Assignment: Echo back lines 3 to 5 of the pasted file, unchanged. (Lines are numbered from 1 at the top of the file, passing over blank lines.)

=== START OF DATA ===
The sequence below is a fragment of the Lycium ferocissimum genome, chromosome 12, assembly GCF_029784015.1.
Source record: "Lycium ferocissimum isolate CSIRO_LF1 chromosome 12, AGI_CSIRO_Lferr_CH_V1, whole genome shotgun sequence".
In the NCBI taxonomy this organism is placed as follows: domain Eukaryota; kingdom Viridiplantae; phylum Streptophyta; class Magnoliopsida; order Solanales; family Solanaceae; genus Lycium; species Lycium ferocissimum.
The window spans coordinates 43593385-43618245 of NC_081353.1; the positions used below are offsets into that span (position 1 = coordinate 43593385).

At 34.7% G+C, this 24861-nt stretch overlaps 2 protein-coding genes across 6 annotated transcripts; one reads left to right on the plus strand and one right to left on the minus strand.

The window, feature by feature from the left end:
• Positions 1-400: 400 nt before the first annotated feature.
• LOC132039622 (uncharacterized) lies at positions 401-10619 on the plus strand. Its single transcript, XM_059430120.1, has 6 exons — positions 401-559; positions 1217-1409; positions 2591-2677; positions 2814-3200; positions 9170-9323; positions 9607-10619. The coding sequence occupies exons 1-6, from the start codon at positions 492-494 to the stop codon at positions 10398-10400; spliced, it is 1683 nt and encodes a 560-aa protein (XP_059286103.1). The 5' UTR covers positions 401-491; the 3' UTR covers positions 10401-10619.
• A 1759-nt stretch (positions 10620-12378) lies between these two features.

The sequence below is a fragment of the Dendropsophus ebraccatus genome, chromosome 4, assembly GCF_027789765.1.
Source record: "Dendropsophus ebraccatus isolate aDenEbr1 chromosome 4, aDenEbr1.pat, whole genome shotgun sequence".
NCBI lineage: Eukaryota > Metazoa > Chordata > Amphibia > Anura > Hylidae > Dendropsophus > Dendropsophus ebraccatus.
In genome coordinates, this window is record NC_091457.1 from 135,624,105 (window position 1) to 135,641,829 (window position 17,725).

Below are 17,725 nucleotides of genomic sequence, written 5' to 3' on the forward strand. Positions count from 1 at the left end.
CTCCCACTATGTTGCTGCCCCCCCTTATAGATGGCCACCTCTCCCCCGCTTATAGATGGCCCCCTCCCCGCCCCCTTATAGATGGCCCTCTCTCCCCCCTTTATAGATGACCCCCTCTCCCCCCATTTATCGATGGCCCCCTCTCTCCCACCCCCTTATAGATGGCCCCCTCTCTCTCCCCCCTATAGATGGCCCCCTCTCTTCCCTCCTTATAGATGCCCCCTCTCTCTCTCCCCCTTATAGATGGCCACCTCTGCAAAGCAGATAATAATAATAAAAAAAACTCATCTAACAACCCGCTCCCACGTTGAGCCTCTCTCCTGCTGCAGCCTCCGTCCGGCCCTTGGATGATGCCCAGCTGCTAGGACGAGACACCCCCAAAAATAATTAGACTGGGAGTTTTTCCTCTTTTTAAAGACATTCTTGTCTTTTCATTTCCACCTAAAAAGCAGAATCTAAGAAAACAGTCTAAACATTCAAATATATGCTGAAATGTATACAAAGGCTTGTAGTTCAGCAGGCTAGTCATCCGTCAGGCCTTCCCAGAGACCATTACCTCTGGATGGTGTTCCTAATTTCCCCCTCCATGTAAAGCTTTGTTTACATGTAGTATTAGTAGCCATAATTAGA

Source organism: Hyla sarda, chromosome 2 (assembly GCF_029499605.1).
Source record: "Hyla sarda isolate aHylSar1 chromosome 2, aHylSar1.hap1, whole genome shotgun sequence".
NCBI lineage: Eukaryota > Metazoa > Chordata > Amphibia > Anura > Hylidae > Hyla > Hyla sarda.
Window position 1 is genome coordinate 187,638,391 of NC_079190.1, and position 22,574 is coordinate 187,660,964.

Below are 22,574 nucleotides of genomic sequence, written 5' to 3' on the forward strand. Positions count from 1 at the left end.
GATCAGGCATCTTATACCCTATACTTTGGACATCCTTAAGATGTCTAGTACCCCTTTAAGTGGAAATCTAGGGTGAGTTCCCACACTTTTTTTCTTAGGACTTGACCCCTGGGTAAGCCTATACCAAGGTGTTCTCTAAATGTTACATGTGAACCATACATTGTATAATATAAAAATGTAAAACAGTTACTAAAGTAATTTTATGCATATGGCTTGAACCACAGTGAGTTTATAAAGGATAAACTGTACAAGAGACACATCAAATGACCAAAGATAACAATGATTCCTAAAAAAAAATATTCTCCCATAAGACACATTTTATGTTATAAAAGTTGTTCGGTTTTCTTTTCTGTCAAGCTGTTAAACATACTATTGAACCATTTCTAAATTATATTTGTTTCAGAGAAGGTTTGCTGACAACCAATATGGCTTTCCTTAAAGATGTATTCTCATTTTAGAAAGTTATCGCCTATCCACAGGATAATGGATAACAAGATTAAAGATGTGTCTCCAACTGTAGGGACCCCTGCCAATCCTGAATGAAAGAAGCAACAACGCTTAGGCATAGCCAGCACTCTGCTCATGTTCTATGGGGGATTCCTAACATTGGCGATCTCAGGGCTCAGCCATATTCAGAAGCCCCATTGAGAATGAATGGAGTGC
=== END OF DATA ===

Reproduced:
In the NCBI taxonomy this organism is placed as follows: domain Eukaryota; kingdom Viridiplantae; phylum Streptophyta; class Magnoliopsida; order Solanales; family Solanaceae; genus Lycium; species Lycium ferocissimum.
The window spans coordinates 43593385-43618245 of NC_081353.1; the positions used below are offsets into that span (position 1 = coordinate 43593385).

At 34.7% G+C, this 24861-nt stretch overlaps 2 protein-coding genes across 6 annotated transcripts; one reads left to right on the plus strand and one right to left on the minus strand.